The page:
9. Chapter 7 Learning Goals • Be familiar with current trends regarding FDI in the world economy. • Understand the different theories of foreign direct investment. • Appreciate how political ideology shapes a government’s attitudes towards FDI. • Understand the benefits and costs of FDI to home and host countries. • Be able to discuss the range of policy instruments that governments use to influence FDI. • Articulate the implications for management practice of theory and government policies associated with FDI.

  10. Chapter 7: Foreign Direct Investment • What is FDI? • FDI in the world economy • Trends; Direction of FDI; Source of FDI; Shift to Services • Form of FDI • Greenfield vs. Acquisitions and Mergers • Why undertake FDI? • Theories that explain WHY FDI occurs • Limitations of exporting and licensing • Internationalization theory • Theories that explain the patterns in FDI • Strategic behavior in in oligopoly competition; (Knickerkbocker’s“Multipoint Competition Theory) • Vernon’s “Product Life Cycle Theory” • The “Eclectic Paradigm” (combines the two sets of theories above) • Dunning: location-specific advantages; externalities

  11. Chapter 7 Review continued • Political Ideology and FDI • Radical View • Free Market View • Pragmatic Nationalism • Government Response • Encourage/restrict outward FDI • Encourage/restrict inward FDI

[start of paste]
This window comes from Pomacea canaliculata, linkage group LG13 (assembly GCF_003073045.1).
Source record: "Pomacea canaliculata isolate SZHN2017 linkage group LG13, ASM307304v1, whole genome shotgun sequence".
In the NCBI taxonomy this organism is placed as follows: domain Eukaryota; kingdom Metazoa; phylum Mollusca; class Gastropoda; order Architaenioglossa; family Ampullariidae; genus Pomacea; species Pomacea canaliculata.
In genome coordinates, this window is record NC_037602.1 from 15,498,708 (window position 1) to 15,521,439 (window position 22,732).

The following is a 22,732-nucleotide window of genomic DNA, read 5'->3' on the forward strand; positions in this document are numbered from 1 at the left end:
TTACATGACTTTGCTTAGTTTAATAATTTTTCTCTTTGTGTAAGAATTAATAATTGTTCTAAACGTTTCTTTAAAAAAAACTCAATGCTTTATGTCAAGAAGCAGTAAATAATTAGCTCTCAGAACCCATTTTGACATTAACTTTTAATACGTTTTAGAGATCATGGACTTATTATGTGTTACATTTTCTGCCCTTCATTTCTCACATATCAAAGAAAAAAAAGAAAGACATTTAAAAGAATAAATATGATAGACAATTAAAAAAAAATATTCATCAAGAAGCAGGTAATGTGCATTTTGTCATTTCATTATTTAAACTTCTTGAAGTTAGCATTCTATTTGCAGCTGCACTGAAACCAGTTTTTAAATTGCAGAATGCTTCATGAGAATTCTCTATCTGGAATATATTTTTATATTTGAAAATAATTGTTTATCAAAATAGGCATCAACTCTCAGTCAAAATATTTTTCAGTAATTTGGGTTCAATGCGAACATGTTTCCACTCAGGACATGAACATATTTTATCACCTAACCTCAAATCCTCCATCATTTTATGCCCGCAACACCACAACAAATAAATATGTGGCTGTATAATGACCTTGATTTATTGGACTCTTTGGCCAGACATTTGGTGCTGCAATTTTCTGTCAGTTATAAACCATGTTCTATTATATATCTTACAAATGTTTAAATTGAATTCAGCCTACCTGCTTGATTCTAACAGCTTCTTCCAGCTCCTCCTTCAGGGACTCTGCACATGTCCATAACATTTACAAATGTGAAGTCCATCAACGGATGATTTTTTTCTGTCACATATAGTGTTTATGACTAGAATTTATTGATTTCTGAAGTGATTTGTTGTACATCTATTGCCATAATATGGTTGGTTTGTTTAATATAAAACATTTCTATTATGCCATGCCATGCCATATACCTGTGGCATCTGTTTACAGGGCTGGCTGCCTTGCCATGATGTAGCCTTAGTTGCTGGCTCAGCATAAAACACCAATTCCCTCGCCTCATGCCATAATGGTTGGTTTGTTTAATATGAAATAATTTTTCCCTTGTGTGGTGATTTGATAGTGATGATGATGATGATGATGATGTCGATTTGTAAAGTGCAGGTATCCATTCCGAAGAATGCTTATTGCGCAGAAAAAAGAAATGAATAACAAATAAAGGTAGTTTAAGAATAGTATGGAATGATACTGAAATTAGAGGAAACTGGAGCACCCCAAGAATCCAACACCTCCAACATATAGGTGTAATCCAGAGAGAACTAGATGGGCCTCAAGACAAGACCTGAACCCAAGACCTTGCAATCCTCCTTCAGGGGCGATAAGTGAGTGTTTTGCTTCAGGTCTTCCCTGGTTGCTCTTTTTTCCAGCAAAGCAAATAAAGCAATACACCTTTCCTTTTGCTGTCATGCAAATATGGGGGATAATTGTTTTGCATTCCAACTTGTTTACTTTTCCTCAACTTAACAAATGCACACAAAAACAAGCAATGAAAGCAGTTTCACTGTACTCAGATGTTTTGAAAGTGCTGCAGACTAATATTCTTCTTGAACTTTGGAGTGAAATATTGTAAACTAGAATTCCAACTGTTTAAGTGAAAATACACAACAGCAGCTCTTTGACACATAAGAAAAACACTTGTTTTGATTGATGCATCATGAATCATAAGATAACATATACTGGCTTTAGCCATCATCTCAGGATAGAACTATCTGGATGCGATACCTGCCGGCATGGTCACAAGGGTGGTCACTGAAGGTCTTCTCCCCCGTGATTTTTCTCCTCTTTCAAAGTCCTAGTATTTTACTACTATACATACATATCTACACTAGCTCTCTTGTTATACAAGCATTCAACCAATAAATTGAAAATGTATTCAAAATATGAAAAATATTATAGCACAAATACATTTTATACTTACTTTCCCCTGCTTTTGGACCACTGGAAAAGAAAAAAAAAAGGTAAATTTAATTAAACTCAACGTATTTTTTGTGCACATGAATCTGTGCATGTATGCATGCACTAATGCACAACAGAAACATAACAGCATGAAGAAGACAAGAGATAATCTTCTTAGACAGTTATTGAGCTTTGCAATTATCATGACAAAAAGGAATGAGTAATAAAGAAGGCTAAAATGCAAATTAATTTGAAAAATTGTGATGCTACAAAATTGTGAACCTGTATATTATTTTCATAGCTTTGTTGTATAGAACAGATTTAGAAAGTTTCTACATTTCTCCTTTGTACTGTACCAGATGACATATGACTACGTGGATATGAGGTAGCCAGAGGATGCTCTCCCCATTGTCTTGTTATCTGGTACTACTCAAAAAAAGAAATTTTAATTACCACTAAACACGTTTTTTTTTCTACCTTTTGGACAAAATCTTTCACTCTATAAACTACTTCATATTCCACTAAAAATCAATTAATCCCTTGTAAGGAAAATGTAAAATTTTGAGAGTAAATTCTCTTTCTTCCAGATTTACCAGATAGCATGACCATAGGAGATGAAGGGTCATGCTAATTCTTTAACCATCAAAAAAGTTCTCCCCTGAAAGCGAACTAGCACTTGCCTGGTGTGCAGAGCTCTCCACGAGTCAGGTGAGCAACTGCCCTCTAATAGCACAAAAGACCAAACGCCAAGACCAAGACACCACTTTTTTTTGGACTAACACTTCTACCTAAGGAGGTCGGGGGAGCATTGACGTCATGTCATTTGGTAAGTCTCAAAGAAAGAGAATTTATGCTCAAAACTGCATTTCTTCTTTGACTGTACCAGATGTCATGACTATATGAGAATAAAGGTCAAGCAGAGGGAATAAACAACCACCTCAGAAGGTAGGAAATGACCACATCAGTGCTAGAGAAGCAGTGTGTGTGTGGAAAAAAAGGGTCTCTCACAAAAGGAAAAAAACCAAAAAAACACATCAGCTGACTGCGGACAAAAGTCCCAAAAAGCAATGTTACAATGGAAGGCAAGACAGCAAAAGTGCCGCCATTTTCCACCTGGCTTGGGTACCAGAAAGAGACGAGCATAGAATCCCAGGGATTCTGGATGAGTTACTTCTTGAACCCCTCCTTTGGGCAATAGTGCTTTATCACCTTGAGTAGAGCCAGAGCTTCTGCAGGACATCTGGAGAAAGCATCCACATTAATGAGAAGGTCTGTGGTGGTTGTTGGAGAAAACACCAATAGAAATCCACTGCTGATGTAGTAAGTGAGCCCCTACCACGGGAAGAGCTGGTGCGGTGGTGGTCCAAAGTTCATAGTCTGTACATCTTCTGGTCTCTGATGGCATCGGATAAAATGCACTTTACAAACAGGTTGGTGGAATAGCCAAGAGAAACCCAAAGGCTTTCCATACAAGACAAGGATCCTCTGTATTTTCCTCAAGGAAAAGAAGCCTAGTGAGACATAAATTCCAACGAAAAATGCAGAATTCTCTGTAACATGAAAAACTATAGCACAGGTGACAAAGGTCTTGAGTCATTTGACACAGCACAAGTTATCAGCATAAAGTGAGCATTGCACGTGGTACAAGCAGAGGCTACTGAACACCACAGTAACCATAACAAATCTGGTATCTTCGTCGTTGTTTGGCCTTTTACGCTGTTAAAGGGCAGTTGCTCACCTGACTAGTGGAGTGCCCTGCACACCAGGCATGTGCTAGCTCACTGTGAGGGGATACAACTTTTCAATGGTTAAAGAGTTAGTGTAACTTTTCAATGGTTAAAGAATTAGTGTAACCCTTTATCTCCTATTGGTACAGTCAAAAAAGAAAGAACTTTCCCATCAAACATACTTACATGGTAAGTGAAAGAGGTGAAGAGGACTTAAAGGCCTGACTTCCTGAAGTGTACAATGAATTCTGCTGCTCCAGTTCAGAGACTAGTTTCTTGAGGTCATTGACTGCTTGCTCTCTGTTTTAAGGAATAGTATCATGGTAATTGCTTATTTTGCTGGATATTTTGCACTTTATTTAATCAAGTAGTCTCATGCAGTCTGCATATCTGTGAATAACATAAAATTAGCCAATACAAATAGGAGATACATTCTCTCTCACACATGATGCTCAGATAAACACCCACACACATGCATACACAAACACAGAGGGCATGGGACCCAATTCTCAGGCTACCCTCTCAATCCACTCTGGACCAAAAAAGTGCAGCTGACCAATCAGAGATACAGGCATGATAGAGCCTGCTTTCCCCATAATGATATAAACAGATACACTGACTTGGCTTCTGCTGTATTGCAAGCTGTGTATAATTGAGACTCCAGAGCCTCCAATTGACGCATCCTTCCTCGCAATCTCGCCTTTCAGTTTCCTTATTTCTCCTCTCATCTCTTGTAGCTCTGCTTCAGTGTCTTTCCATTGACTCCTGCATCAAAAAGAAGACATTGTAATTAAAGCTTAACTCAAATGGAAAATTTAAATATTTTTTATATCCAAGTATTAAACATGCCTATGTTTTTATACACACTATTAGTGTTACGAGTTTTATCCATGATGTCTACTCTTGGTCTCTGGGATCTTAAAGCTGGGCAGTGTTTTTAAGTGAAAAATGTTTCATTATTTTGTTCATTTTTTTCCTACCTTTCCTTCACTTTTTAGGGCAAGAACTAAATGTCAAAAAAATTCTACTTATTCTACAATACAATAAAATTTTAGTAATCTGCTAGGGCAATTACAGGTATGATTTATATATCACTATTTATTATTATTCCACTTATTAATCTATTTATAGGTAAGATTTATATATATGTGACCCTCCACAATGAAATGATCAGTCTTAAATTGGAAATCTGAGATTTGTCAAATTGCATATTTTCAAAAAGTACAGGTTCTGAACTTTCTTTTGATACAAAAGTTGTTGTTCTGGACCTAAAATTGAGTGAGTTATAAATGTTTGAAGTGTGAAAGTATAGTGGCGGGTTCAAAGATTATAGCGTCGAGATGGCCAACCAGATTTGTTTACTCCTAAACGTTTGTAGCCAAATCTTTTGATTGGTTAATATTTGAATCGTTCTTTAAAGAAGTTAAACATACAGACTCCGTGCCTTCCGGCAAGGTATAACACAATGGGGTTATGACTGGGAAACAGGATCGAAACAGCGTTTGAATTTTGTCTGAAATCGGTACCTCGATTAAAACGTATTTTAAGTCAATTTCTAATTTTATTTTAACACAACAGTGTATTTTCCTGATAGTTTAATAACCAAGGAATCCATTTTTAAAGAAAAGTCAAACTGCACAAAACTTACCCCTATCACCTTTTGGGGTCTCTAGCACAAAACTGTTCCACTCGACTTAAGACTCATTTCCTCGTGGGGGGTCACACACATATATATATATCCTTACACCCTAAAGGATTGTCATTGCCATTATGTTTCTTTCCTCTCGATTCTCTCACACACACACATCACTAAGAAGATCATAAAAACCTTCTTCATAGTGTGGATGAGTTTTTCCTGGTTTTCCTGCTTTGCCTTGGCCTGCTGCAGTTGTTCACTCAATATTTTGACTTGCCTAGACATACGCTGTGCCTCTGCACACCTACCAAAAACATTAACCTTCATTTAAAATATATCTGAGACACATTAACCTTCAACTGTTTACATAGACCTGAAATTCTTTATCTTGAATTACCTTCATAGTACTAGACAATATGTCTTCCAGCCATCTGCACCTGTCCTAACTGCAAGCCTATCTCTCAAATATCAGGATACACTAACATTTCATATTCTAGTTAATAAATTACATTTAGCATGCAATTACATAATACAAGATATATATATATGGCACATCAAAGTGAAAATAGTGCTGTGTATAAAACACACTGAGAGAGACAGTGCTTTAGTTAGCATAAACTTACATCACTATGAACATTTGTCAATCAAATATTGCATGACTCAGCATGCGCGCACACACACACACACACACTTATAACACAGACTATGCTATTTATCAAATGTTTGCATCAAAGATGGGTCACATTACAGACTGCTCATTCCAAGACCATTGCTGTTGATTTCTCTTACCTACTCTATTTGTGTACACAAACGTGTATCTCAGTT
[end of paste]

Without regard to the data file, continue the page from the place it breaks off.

12. Chapter 7 Critical Thinking Questions • In 2003, inward FDI accounted for some 78% of gross fixed capital formation in Ireland, but only 0.6% in Japan. What do you think explains this differences in FDI flows into the two countries?

  13. Chapter 7 Critical Thinking Questions • Compare and contrast these explanations of FDI: internalization theory, Vernon's product life cycle theory, and Knickerbocker's theory of FDI. Which theory do you think offers the best explanation of the historical pattern of FDI? Why?

  14. Chapter 7 Critical Thinking Questions • You are the international manager of a US business that has just invented a revolutionary new personal computer that can perform the same functions as existing PCs but costs only half as much to manufacture. Several patents protect the unique design of this computer. Your CEO has asked you to formulate a recommendation for how to expand into Western Europe. Your options are (a) to export from the US, (b) to license a European firm to manufacture and market the computer in Europe, and (c) to set up a wholly owned subsidiary in Europe. Evaluate the pros and cons of each alternative and suggest a course of action to your CEO.

  15. Chapter 7 Critical Thinking Questions • Inward FDI is bad for (i) a developing economy and (ii) a developed economy and should be subjected to strict controls. Discuss.

  16. Chapter 7 Critical Discussion Questions • Firms should not be investing abroad when there is a need for investment to create jobs at home. Discuss.